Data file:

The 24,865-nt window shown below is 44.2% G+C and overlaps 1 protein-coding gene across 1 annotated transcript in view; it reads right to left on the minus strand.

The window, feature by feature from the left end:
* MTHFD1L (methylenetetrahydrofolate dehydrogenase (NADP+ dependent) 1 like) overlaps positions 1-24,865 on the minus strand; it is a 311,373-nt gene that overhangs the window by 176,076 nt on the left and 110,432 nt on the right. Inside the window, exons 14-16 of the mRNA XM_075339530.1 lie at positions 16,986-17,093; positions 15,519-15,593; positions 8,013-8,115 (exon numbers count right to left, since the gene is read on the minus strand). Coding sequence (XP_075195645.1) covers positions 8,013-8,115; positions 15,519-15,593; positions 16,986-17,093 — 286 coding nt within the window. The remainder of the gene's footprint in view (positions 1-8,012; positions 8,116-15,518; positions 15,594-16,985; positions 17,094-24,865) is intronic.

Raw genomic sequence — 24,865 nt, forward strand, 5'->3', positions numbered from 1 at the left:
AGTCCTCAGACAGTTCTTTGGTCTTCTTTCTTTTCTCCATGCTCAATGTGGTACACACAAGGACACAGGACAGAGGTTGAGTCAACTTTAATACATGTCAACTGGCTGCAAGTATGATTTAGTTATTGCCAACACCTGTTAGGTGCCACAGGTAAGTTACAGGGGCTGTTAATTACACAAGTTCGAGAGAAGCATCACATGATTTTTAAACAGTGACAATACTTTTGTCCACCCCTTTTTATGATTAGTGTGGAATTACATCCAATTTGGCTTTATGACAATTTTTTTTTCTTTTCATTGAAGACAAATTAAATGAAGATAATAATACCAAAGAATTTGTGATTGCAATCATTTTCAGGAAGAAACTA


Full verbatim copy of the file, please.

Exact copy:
The 24,865-nt window shown below is 44.2% G+C and overlaps 1 protein-coding gene across 1 annotated transcript in view; it reads right to left on the minus strand.

The window, feature by feature from the left end:
* MTHFD1L (methylenetetrahydrofolate dehydrogenase (NADP+ dependent) 1 like) overlaps positions 1-24,865 on the minus strand; it is a 311,373-nt gene that overhangs the window by 176,076 nt on the left and 110,432 nt on the right. Inside the window, exons 14-16 of the mRNA XM_075339530.1 lie at positions 16,986-17,093; positions 15,519-15,593; positions 8,013-8,115 (exon numbers count right to left, since the gene is read on the minus strand). Coding sequence (XP_075195645.1) covers positions 8,013-8,115; positions 15,519-15,593; positions 16,986-17,093 — 286 coding nt within the window. The remainder of the gene's footprint in view (positions 1-8,012; positions 8,116-15,518; positions 15,594-16,985; positions 17,094-24,865) is intronic.

Raw genomic sequence — 24,865 nt, forward strand, 5'->3', positions numbered from 1 at the left:
AGTCCTCAGACAGTTCTTTGGTCTTCTTTCTTTTCTCCATGCTCAATGTGGTACACACAAGGACACAGGACAGAGGTTGAGTCAACTTTAATACATGTCAACTGGCTGCAAGTATGATTTAGTTATTGCCAACACCTGTTAGGTGCCACAGGTAAGTTACAGGGGCTGTTAATTACACAAGTTCGAGAGAAGCATCACATGATTTTTAAACAGTGACAATACTTTTGTCCACCCCTTTTTATGATTAGTGTGGAATTACATCCAATTTGGCTTTATGACAATTTTTTTTTCTTTTCATTGAAGACAAATTAAATGAAGATAATAATACCAAAGAATTTGTGATTGCAATCATTTTCAGGAAGAAACTA